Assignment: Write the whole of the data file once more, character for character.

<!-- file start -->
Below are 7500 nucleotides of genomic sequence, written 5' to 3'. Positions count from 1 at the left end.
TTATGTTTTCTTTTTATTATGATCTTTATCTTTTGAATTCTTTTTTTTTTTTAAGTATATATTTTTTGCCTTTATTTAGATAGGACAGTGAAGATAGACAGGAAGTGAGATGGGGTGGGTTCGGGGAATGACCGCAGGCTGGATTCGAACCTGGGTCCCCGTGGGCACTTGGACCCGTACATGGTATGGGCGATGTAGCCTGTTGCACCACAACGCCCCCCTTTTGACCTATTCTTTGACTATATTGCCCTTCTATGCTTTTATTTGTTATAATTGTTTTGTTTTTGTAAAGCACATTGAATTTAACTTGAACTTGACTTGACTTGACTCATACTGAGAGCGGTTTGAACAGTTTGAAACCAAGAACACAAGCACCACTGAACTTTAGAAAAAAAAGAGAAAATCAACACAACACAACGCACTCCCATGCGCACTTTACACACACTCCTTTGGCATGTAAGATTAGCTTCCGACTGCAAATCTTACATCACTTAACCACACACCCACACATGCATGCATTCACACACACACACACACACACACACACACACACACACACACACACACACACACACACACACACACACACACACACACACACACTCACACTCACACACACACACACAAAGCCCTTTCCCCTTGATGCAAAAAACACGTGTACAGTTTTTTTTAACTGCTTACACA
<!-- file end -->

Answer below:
Below are 7500 nucleotides of genomic sequence, written 5' to 3'. Positions count from 1 at the left end.
TTATGTTTTCTTTTTATTATGATCTTTATCTTTTGAATTCTTTTTTTTTTTTAAGTATATATTTTTTGCCTTTATTTAGATAGGACAGTGAAGATAGACAGGAAGTGAGATGGGGTGGGTTCGGGGAATGACCGCAGGCTGGATTCGAACCTGGGTCCCCGTGGGCACTTGGACCCGTACATGGTATGGGCGATGTAGCCTGTTGCACCACAACGCCCCCCTTTTGACCTATTCTTTGACTATATTGCCCTTCTATGCTTTTATTTGTTATAATTGTTTTGTTTTTGTAAAGCACATTGAATTTAACTTGAACTTGACTTGACTTGACTCATACTGAGAGCGGTTTGAACAGTTTGAAACCAAGAACACAAGCACCACTGAACTTTAGAAAAAAAAGAGAAAATCAACACAACACAACGCACTCCCATGCGCACTTTACACACACTCCTTTGGCATGTAAGATTAGCTTCCGACTGCAAATCTTACATCACTTAACCACACACCCACACATGCATGCATTCACACACACACACACACACACACACACACACACACACACACACACACACACACACACACACACACACACACACACACACACACTCACACTCACACACACACACACAAAGCCCTTTCCCCTTGATGCAAAAAACACGTGTACAGTTTTTTTTAACTGCTTACACA